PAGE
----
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side view of stake and nylon twine arch against a red fence

On November 14, 2003, I finished assembling my first tensegrity arch. It turned out well. It didn't need staking, though in that day's high wind I laid it on its side before leaving since the wind had managed to blow down all the other tensegrity structures I had around. Maxim Schrogin was the main inspiration for this project. I was much impressed by a tensegrity arch he built that he was good enough to give me pictures of a year ago. A few years before that, I had also heard from a fellow named Tom Longtin who had computer-generated diagrams of an arch on his website. I wasn't really sure whether his stuff was a fantasy or could actually be fabricated. I'm glad I finally got around to this. It is a very interesting structure and well worth assembling.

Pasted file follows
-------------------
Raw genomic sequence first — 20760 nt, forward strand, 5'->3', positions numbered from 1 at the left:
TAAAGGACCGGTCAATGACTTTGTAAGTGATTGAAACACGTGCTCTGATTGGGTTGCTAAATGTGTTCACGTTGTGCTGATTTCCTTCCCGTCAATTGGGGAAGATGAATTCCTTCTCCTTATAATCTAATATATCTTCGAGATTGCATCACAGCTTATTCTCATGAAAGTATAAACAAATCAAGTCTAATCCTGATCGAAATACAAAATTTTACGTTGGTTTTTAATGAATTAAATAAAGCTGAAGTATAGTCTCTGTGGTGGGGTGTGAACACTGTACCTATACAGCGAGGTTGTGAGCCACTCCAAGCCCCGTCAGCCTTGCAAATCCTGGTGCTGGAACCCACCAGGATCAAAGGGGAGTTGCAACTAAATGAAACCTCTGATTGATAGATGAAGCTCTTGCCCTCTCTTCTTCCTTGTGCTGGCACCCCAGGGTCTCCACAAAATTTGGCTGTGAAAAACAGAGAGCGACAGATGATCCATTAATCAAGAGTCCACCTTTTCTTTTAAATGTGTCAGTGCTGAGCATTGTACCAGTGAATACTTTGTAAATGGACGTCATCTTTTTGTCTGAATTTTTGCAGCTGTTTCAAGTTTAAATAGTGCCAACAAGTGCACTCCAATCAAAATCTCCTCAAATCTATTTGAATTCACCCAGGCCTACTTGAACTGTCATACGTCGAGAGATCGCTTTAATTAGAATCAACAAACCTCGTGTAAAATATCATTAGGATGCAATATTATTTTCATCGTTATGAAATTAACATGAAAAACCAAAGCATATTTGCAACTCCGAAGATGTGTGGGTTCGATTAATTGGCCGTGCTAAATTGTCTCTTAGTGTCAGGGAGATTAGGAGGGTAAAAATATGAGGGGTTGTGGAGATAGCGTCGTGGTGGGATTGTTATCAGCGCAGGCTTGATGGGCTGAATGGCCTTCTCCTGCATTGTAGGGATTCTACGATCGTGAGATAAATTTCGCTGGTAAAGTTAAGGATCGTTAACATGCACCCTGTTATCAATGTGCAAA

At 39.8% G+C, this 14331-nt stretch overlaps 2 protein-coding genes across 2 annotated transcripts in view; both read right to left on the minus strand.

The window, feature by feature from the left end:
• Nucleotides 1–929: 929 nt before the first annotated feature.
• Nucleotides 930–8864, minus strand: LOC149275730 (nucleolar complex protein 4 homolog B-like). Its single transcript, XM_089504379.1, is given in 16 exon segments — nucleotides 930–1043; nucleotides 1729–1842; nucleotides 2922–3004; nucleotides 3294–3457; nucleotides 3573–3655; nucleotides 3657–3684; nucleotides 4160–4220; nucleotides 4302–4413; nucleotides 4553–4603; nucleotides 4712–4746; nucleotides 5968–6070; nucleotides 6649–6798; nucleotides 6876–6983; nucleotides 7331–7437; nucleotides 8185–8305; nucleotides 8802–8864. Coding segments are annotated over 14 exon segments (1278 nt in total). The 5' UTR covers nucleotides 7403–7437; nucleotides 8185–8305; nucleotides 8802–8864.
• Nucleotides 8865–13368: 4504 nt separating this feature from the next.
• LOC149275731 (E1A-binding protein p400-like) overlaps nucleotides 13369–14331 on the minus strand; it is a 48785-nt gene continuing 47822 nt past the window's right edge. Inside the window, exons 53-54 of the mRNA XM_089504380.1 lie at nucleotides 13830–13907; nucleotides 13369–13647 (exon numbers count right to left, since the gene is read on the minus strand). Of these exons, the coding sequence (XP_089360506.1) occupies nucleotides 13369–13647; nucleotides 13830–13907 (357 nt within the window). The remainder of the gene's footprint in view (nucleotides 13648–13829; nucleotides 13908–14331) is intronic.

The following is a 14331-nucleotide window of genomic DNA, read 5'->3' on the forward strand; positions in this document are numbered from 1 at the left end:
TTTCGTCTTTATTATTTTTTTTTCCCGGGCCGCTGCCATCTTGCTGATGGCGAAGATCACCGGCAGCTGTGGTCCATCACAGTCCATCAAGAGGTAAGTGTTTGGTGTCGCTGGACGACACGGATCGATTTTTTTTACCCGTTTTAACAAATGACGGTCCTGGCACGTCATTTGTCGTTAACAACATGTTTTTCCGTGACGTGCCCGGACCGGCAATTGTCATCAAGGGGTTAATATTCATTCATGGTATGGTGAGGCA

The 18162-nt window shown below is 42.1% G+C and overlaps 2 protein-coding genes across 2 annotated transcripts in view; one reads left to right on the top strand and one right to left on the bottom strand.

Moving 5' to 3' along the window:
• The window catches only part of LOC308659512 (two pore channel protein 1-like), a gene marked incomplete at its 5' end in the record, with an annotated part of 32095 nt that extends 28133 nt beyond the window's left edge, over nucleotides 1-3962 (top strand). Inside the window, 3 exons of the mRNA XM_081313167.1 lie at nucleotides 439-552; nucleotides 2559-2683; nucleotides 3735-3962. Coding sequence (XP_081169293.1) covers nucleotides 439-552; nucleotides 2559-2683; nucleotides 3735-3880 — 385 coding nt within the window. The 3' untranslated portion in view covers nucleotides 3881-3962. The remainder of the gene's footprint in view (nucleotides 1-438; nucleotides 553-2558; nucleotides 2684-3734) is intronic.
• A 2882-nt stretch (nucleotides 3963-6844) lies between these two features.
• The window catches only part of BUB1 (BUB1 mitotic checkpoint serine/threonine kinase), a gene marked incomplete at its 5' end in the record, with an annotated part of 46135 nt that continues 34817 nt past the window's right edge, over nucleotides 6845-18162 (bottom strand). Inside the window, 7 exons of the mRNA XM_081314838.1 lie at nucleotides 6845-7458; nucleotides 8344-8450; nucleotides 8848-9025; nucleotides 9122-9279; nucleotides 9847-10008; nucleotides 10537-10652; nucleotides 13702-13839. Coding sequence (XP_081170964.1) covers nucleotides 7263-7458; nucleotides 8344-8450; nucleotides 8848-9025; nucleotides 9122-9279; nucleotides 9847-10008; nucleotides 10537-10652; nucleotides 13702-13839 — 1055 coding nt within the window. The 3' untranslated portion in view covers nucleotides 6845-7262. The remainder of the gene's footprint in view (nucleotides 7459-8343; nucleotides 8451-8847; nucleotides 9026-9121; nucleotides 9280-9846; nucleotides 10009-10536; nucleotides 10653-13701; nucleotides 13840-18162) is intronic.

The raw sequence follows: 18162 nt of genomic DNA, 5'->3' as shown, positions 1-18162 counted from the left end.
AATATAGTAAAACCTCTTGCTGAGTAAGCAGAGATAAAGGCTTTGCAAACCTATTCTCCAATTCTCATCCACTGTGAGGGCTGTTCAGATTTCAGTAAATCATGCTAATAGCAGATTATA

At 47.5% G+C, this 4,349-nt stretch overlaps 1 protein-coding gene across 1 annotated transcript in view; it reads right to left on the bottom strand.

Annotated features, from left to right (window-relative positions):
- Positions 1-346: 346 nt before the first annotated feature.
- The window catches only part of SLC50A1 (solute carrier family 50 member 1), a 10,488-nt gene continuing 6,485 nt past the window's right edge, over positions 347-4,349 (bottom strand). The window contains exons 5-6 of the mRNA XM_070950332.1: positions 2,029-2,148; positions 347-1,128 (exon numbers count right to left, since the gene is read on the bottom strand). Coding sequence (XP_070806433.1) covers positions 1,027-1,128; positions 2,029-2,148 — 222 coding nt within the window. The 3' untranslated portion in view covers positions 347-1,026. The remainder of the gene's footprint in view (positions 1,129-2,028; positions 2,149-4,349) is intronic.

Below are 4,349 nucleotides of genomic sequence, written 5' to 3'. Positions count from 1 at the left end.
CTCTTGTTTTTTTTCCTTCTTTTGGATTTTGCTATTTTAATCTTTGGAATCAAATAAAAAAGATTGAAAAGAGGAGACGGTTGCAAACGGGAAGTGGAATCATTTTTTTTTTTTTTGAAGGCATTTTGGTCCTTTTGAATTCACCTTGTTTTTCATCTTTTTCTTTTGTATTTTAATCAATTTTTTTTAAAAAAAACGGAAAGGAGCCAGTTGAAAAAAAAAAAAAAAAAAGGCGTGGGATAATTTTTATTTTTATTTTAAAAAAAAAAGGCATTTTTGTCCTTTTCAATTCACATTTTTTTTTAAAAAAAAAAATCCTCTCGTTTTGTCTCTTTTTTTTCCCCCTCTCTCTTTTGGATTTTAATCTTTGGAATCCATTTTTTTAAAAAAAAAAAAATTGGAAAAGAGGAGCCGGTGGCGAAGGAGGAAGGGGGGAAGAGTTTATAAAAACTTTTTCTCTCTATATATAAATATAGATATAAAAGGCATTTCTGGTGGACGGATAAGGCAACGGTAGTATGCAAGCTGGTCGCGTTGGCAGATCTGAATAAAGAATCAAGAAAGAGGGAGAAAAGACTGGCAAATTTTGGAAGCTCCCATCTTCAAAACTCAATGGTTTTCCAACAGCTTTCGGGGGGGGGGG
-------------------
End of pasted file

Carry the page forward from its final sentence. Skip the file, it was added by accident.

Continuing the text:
I used a zig-zag geometry with extra tendons to triangulate the two bases and additional tendons to connect adjacent struts in each stage of the arch. The latter tendons are necessary to keep linear realizations of zig-zag or diamond topologies from extending absurdly until the structure looks like a long thin tube.

All the struts are equal length and the curvature derives completely from varying tendon lengths. I had trepidations about assembling such a totally asymmetric structure. It turned out the three-fold symmetry of the topology and the symmetry of the topology of the successive stages were a great help.

For the papers I worked from to assemble the structure, see the datasheet which also includes some computer-generated views of the structure. This structure is also available for viewing in all the tensegrity viewers as "8-Stage Zig-Zag Arch".

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